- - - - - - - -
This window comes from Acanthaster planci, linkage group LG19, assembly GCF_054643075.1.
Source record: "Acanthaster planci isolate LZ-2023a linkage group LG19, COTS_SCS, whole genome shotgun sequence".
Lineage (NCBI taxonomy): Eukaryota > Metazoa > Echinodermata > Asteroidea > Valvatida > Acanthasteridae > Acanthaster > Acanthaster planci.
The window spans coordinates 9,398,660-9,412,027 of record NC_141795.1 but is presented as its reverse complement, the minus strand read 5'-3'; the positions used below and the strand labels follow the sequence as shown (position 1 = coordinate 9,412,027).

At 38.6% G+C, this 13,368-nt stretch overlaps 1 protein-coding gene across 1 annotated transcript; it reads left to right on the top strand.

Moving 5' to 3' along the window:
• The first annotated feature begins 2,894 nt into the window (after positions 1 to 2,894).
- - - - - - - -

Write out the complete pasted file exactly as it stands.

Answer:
This window comes from Acanthaster planci, linkage group LG19, assembly GCF_054643075.1.
Source record: "Acanthaster planci isolate LZ-2023a linkage group LG19, COTS_SCS, whole genome shotgun sequence".
Lineage (NCBI taxonomy): Eukaryota > Metazoa > Echinodermata > Asteroidea > Valvatida > Acanthasteridae > Acanthaster > Acanthaster planci.
The window spans coordinates 9,398,660-9,412,027 of record NC_141795.1 but is presented as its reverse complement, the minus strand read 5'-3'; the positions used below and the strand labels follow the sequence as shown (position 1 = coordinate 9,412,027).

At 38.6% G+C, this 13,368-nt stretch overlaps 1 protein-coding gene across 1 annotated transcript; it reads left to right on the top strand.

Moving 5' to 3' along the window:
• The first annotated feature begins 2,894 nt into the window (after positions 1 to 2,894).